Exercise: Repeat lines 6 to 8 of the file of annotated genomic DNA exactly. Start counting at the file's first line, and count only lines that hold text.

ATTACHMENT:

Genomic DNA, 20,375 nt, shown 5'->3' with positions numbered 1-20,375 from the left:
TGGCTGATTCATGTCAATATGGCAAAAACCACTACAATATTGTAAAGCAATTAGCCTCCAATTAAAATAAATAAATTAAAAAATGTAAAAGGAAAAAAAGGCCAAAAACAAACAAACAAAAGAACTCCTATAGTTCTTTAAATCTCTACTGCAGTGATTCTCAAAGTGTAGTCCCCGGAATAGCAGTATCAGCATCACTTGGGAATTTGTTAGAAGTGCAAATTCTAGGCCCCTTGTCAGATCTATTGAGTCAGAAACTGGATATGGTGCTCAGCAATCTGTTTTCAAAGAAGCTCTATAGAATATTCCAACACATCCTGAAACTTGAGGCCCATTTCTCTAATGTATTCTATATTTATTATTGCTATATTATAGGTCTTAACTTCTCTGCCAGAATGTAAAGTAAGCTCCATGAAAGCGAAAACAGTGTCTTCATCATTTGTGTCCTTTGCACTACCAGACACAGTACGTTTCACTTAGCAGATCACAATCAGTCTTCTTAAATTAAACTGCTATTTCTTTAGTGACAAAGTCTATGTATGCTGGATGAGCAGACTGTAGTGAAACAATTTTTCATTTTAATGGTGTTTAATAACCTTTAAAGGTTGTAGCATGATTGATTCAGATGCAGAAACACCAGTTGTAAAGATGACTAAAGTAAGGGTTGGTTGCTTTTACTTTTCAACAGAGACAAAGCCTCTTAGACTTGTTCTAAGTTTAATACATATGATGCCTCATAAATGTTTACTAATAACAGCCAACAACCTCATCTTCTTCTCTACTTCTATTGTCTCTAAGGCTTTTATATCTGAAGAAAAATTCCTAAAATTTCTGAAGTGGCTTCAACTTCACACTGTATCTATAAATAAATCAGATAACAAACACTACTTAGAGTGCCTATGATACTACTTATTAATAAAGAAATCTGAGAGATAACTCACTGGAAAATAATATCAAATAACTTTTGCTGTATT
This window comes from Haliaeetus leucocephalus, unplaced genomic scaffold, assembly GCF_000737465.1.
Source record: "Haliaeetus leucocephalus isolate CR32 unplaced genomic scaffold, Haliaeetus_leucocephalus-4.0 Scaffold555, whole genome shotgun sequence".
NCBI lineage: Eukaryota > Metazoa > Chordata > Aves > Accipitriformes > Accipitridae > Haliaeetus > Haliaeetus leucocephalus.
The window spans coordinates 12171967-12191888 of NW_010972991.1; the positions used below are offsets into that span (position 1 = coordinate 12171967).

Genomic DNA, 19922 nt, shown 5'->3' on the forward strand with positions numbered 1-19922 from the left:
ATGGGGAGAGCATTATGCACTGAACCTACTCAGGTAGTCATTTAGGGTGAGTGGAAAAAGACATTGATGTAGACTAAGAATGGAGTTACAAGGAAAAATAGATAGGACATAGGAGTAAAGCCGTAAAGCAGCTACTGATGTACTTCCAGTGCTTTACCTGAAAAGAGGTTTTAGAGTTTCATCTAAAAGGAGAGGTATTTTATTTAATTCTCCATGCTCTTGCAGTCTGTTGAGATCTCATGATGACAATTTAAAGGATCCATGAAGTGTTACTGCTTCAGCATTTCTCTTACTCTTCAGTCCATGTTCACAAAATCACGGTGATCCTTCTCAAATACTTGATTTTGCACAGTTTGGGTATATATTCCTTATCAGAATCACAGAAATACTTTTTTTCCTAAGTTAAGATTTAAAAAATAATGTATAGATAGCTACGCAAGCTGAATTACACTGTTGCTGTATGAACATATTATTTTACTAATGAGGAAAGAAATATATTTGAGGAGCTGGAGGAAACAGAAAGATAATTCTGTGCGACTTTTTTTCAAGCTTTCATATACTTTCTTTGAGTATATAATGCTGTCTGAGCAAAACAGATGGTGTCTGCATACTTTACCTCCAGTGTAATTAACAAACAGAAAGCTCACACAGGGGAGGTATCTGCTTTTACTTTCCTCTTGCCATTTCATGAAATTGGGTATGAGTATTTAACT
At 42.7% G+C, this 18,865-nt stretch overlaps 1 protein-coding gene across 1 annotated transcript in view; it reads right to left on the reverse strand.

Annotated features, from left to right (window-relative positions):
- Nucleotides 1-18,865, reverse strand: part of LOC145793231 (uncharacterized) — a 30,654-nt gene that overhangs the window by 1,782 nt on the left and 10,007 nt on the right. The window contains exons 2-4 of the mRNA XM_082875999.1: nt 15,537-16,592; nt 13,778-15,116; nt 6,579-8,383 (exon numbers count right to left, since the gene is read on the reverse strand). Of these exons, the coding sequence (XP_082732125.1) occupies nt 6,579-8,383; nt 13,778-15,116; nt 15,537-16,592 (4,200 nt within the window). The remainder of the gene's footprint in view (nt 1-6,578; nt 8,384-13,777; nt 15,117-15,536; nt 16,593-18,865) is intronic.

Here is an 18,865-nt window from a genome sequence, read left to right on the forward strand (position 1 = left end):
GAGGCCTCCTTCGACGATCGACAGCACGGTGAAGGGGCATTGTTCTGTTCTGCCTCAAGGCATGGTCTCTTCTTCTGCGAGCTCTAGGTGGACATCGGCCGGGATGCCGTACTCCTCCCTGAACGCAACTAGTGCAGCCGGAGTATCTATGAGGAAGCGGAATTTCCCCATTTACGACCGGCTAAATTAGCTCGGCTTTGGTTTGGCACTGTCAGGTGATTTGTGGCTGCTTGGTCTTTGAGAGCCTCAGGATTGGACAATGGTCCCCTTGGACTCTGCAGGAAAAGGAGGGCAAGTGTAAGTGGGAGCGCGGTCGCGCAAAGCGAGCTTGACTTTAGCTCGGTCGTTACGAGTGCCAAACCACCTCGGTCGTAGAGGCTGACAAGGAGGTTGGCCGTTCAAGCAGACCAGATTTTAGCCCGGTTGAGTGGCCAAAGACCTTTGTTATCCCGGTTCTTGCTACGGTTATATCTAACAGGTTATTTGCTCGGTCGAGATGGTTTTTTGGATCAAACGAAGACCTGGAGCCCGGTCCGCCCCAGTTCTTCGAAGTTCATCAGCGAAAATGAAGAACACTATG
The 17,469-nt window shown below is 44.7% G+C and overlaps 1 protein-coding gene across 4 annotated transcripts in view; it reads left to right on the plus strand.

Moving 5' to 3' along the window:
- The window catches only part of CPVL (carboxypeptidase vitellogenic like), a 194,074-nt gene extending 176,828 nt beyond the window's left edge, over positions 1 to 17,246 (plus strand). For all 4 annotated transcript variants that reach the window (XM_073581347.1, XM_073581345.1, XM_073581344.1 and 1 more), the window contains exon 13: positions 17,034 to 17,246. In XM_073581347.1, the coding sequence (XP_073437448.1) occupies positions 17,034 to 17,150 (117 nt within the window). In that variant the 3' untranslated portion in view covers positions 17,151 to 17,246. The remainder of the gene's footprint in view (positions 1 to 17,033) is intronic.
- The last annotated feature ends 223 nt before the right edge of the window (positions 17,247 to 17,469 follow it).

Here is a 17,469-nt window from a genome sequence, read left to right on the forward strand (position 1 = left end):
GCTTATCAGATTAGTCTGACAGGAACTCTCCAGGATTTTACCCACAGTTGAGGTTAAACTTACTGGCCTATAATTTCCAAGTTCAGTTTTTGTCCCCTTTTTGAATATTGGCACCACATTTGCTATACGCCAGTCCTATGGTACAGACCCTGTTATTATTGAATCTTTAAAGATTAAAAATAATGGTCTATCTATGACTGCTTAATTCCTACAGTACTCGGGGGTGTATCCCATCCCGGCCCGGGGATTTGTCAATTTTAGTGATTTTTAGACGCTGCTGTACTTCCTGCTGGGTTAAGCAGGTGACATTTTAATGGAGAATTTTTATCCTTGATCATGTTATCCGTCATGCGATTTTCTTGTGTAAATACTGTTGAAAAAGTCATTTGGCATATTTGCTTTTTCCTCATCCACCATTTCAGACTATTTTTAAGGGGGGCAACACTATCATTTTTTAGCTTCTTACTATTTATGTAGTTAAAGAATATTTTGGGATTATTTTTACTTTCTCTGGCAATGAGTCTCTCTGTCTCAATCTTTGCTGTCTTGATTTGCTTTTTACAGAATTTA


The window spans coordinates 12171967-12191888 of NW_010972991.1; the positions used below are offsets into that span (position 1 = coordinate 12171967).

Genomic DNA, 19922 nt, shown 5'->3' on the forward strand with positions numbered 1-19922 from the left:
ATGGGGAGAGCATTATGCACTGAACCTACTCAGGTAGTCATTTAGGGTGAGTGGAAAAAGACATTGATGTAGACTAAGAATGGAGTTACAAGGAAAAATAGATAGGACATAGGAGTAAAGCCGTAAAGCAGCTACTGATGTACTTCCAGTGCTTTACCTGAAAAGAGGTTTTAGAGTTTCATCTAAAAGGAGAGGTATTTTATTTAATTCTCCATGCTCTTGCAGTCTGTTGAGATCTCATGATGACAATTTAAAGGATCCATGAAGTGTTACTGCTTCAGCATTTCTCTTACTCTTCAGTCCATGTTCACAAAATCACGGTGATCCTTCTCAAATACTTGATTTTGCACAGTTTGGGTATATATTCCTTATCAGAATCACAGAAATACTTTTTTTCCTAAGTTAAGATTTAAAAAATAATGTATAGATAGCTACGCAAGCTGAATTACACTGTTGCTGTATGAACATATTATTTTACTAATGAGGAAAGAAATATATTTGAGGAGCTGGAGGAAACAGAAAGATAATTCTGTGCGACTTTTTTTCAAGCTTTCATATACTTTCTTTGAGTATATAATGCTGTCTGAGCAAAACAGATGGTGTCTGCATACTTTACCTCCAGTGTAATTAACAAACAGAAAGCTCACACAGGGGAGGTATCTGCTTTTACTTTCCTCTTGCCATTTCATGAAATTGGGTATGAGTATTTAACT